Audio Transcript

We are back one more time with guest Don Carson, and one thing that impresses me about you is your eagerness to share the gospel on college campuses. Given the difficulty of communicating biblical truth to postmoderns, here’s my question: Is it possible to explain original sin to an audience of non-Christian college students without appealing to biblical evidence? How would you do it? Where would you begin? And do you sense this challenge yourself?

The hardest thing to get across at a university campus today is the nature of sin, by far. If you start talking about the Trinity or the incarnation or the resurrection of Christ and you explain what you mean as best you can in the time you have, then the people who are biblically literate there will say, “Oh, is that what Christians believe? Wow. That is pretty weird.” But yes, they understand what you are saying and they are not going to push back on it particularly. The people who ask the hardest questions at those sorts of meetings are not the non-Christians — they don’t know enough to ask the tough questions — but the Christians who show up and then try to use that forum to get their theological questions answered, which is not the best forum.

But if he starts talking about sin and evil then you get immediate pushback. To my mind, one of the best ways of tackling that is to begin with idolatry. Idolatry involves betrayal. It involves the de-goding of God. Begin with the Bible storyline where God made us. And because he made us, therefore we owe him. And to think that we don’t owe him is already betrayal. He knows what is best for us so that sin is portrayed, first of all, as an insult to God, as the de-goding of God, as the erection of other gods as a form of selfishness. I find that many biblically illiterate, contemporary 20- or 30-somethings can understand and sympathize with. They might not agree with you, but they understand it as a category more quickly than sin as transgression of law.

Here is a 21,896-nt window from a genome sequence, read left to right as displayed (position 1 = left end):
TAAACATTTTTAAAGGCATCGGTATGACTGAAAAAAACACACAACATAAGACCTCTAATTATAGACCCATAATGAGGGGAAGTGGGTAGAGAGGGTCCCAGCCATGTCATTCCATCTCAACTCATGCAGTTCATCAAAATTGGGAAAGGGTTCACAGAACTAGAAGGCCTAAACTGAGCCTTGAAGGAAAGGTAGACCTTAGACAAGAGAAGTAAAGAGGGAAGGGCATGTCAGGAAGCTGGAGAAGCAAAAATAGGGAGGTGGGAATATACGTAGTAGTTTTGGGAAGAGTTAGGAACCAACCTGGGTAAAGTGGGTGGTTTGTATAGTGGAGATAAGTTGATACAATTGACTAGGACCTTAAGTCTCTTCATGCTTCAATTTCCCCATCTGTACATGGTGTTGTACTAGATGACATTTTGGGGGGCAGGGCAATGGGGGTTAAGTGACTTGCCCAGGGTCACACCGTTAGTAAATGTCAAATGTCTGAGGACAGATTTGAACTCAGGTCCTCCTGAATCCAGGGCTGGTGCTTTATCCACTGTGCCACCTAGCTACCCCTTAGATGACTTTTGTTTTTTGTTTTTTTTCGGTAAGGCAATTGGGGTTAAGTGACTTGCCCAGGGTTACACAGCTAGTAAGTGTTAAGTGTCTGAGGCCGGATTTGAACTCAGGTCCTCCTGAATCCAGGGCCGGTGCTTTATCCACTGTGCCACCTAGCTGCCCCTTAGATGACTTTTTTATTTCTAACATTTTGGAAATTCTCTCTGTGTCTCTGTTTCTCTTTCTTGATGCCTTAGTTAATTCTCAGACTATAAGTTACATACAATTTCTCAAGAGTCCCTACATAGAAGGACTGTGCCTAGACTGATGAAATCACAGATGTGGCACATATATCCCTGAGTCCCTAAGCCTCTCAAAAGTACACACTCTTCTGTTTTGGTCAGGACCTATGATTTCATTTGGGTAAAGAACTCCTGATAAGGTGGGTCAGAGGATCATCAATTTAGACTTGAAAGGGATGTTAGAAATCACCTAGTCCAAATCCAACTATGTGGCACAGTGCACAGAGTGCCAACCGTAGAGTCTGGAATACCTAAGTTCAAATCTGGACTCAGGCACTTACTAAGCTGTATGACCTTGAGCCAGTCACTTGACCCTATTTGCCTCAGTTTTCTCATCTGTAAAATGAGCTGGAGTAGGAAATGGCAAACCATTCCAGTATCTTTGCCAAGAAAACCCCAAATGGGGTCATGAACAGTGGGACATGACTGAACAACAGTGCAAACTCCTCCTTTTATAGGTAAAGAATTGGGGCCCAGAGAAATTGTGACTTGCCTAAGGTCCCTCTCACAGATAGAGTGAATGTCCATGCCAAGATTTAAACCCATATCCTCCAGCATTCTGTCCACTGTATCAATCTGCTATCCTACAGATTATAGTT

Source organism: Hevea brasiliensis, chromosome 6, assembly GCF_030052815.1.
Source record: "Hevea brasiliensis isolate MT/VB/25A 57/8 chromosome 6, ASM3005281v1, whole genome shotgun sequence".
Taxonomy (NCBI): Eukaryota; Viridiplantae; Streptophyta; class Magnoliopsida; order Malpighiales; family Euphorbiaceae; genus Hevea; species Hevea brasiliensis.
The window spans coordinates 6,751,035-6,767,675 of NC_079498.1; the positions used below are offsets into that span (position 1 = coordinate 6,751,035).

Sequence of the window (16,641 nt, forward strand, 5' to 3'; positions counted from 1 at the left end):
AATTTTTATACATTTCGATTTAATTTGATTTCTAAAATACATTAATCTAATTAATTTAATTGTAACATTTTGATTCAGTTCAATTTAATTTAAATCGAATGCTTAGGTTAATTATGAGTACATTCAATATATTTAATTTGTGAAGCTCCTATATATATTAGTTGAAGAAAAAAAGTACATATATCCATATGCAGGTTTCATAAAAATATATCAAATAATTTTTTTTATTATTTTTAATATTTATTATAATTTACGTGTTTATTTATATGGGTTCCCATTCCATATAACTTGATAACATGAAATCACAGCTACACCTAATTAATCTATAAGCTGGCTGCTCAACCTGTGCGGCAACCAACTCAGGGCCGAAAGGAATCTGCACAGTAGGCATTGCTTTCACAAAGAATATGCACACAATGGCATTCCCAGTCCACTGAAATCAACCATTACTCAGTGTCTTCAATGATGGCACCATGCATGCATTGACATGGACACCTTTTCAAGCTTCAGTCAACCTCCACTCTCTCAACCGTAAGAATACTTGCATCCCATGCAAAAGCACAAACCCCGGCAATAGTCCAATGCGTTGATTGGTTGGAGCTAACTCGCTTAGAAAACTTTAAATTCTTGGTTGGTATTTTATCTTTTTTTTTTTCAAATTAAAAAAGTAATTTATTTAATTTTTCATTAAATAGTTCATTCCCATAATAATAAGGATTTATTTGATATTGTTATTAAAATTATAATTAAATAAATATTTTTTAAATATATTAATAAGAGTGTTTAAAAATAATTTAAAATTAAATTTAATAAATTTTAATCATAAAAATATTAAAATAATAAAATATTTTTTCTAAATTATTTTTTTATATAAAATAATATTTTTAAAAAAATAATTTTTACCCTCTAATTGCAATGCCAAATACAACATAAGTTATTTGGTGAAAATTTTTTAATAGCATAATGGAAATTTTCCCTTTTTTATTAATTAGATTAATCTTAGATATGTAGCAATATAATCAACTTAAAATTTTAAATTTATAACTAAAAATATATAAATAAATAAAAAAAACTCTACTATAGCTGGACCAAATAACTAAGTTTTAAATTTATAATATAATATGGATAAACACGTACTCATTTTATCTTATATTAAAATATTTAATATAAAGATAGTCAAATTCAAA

Now obviously in a full-orbed biblical doctrine of sin, sooner or later you have to talk about idolatry and the fall and the transgression of law and a bunch of other categories too: falling short of the grace of God — of the glory of God — and many other things. But if you are talking about a place to start, then what I often do is start with the nature of idolatry and show how idolatry involves not only loving bad things, but loving good things to the point that they become god for you, because that is betraying God and that is making a false god. That means your heart is following something that should not claim ultimate value. And so to begin, I have often preached Genesis 3 at university campuses and the people who give me most stick for it are rarely the non-Christians. They see the point right away. Sometimes it’s the Christians who want me to answer all of their technical questions and who miss the big storyline.

So that is where I go. Ultimately, if you have enough time in the context of a local congregation where you have both Christians and non-Christians and so on, then you have got to unpack sin in its many, many different dimensions. It is helpful, too, to give some books to people like Cornelius Plantinga’s Not the Way It’s Supposed to Be. For serious readers it is not a bad place to begin. The book of essays edited by Robert Peterson and Christopher Morgan called Fallen is not a bad place to begin as well if you are dealing with people who are serious readers. But for people who are biblically illiterate, those books are usually too advanced and in my view it is better to start off with Bible studies that get people into the text and see how the texts portray the glory of God himself.

is research professor of New Testament at Trinity Evangelical Divinity School in Deerfield, Illinois. He is a founding member and currently president of The Gospel Coalition, and the author of How Long, O Lord?